The humble B-movie has to be the most resilient film in Hollywood. Genres will come and go, whether they’re musicals, westerns, superheroes or rom coms, but look at just about any decade, and there’ll be an audience hungry for cheap thrills. (These thrills tend to be cheap both artistically and financially.)
Films like Crawl tend to do well come summertime – it promises a simple, strong premise and it delivers atmosphere, jump scares, a little gore and even topical themes.
When we meet Hayley (Kaya Scodelario), she’s taking part in an intense swimming race. (This, as you might imagine, becomes a relevant skill later in the film.) Shortly after that race, she’s driving down south to visit her father. She’s concerned that she hasn’t heard from him and a lethal hurricane is about to tear this corner of Florida apart.
For much of the first act, we hear of her father (Barry Pepper) without seeing him, giving the film and his character a certain “where’s Poochie?” quality. In other words, he looms large in her psyche.
We know their relationship is troubled by the time she arrives at his house, where he‘s trapped in the basement while waters rise and the spectre of crocodiles loom. Hayley, showing bravery and loyalty, enters the basement to try to save him…
Can this daughter and father use their collective wits and skills to evade and survive the onslaught of amphibious attackers? Who, we’re asked, are the apex predators here?
Like Blake Lively’s character in the similar film The Shallows, Hayley must use ingenuity and courage, while also confronting the demons of her past if she is to survive the monsters of the present.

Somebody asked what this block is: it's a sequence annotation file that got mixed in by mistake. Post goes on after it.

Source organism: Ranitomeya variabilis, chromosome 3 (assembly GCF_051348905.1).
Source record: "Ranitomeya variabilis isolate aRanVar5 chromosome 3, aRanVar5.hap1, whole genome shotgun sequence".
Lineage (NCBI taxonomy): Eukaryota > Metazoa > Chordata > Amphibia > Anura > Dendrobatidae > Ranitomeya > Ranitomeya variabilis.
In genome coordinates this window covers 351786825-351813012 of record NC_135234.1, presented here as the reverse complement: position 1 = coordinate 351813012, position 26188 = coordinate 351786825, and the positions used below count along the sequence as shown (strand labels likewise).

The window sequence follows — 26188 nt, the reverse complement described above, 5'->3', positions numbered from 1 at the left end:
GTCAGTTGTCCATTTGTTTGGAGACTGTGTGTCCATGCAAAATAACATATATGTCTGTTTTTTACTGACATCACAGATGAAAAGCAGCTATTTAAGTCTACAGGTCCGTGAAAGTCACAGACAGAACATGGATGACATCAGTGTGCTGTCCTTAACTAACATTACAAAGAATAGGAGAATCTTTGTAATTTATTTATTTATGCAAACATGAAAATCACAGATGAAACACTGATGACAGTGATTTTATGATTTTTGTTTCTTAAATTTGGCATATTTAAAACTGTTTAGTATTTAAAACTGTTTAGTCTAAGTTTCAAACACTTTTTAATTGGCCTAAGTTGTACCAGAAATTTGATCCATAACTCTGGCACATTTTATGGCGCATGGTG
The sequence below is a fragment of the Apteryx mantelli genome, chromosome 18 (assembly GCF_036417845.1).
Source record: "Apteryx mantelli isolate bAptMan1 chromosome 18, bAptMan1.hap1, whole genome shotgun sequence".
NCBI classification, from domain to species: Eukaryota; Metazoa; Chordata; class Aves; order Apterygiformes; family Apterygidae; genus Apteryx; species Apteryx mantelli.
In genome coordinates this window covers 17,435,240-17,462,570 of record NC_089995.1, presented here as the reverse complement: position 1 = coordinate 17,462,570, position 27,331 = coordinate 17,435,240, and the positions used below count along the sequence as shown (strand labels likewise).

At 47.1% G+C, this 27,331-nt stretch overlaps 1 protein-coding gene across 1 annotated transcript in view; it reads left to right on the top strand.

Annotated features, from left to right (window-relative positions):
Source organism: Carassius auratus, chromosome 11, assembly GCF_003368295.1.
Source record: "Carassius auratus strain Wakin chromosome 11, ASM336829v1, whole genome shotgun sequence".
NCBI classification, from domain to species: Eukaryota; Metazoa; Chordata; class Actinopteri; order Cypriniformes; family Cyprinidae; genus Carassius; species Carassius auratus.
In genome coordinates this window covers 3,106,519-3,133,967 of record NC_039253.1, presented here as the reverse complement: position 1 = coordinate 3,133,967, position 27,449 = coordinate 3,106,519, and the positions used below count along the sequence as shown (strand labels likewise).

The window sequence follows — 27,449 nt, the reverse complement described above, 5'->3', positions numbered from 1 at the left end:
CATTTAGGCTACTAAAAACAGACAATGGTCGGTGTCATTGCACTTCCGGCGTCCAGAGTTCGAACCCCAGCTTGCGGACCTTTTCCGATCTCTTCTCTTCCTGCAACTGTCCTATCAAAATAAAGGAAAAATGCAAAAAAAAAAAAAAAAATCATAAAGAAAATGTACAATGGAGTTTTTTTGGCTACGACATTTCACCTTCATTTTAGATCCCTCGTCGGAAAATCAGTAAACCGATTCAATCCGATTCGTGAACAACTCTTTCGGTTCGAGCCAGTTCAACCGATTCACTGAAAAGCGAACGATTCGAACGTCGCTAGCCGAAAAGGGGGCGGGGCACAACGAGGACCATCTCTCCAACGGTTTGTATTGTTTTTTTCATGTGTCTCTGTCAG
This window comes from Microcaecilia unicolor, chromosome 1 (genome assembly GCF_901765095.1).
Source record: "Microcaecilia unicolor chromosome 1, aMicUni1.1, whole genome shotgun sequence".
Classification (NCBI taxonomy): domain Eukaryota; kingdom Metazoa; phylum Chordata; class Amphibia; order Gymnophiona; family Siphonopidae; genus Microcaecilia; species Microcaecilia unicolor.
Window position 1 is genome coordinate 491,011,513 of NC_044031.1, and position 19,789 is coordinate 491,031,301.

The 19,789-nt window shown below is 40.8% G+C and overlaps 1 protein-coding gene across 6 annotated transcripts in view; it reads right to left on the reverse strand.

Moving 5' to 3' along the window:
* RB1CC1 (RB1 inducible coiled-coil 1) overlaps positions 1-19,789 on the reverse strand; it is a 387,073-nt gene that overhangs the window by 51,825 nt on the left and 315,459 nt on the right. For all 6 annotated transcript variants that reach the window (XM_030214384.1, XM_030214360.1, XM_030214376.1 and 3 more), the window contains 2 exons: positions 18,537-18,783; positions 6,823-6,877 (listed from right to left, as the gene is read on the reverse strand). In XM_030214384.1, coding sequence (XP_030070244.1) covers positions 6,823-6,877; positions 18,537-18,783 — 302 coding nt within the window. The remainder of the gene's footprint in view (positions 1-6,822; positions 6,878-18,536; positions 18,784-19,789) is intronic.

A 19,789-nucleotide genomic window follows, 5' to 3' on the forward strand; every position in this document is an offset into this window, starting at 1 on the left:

This film works. It’s a puzzle movie, putting us in the (wet) shoes of the protagonists while they work out their enemies’ weaknesses (size, stupidity) and their strength (jaws!). Both lead actors carry the film well, and are believable as father and daughter. Scodelario, like all the best scream queens, has enormous eyes.
Horror films often reflect the fears of their times, and Crawl’s duel monsters are crocodiles and – arguably – the effects of climate change. The storm-ravaged city and flooded streets in Crawl are all too familiar to anyone who watches the news.
The crocodiles are never far away from Crawl’s heroes, but they appear only fleetingly. This is not just solid storytelling, but it means that the film is not leaning to heavily on the CGI crocs. While not quite as cartoonish as the reptiles that attacked Arnold Schwarzenegger in Eraser, they’re far more convincing in murky underwater than on land.
Alexandre Aja has never quite equalled his breakout horror Switchblade Romance (aka High Tension), but he does a solid job here. It’s an admirably murky film, bringing you right down to the mud alongside the rat traps, pipes and all sorts of other things that might lead to a tetanus shot.
It should also be acknowledged how lean this film is. In an age of ever-increasing running times, Crawl comes in at admirable lean 87 minutes. Are we allowed to say it’s…snappy?